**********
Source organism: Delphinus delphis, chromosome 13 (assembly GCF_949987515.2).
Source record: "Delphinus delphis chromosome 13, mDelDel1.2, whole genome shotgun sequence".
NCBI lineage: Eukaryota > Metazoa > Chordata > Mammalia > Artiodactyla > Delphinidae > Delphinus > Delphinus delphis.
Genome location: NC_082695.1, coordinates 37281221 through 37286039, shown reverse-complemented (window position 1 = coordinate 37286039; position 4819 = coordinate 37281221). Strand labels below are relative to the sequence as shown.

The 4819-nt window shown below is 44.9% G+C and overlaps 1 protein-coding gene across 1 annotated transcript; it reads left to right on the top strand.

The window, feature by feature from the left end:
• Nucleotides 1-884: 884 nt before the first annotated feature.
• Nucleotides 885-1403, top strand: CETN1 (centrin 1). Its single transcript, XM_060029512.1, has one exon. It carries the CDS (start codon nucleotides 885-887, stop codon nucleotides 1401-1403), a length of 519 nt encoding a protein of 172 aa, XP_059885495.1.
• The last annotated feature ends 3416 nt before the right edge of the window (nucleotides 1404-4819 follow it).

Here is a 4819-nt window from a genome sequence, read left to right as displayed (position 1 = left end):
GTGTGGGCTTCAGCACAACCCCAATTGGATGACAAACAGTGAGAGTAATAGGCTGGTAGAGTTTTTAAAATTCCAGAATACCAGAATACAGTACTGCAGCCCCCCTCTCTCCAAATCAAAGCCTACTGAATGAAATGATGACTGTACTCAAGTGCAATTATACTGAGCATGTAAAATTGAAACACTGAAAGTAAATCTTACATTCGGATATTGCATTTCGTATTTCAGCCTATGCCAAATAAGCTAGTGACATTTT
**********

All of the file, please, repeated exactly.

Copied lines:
Source organism: Delphinus delphis, chromosome 13 (assembly GCF_949987515.2).
Source record: "Delphinus delphis chromosome 13, mDelDel1.2, whole genome shotgun sequence".
NCBI lineage: Eukaryota > Metazoa > Chordata > Mammalia > Artiodactyla > Delphinidae > Delphinus > Delphinus delphis.
Genome location: NC_082695.1, coordinates 37281221 through 37286039, shown reverse-complemented (window position 1 = coordinate 37286039; position 4819 = coordinate 37281221). Strand labels below are relative to the sequence as shown.

The 4819-nt window shown below is 44.9% G+C and overlaps 1 protein-coding gene across 1 annotated transcript; it reads left to right on the top strand.

The window, feature by feature from the left end:
• Nucleotides 1-884: 884 nt before the first annotated feature.
• Nucleotides 885-1403, top strand: CETN1 (centrin 1). Its single transcript, XM_060029512.1, has one exon. It carries the CDS (start codon nucleotides 885-887, stop codon nucleotides 1401-1403), a length of 519 nt encoding a protein of 172 aa, XP_059885495.1.
• The last annotated feature ends 3416 nt before the right edge of the window (nucleotides 1404-4819 follow it).

Here is a 4819-nt window from a genome sequence, read left to right as displayed (position 1 = left end):
GTGTGGGCTTCAGCACAACCCCAATTGGATGACAAACAGTGAGAGTAATAGGCTGGTAGAGTTTTTAAAATTCCAGAATACCAGAATACAGTACTGCAGCCCCCCTCTCTCCAAATCAAAGCCTACTGAATGAAATGATGACTGTACTCAAGTGCAATTATACTGAGCATGTAAAATTGAAACACTGAAAGTAAATCTTACATTCGGATATTGCATTTCGTATTTCAGCCTATGCCAAATAAGCTAGTGACATTTT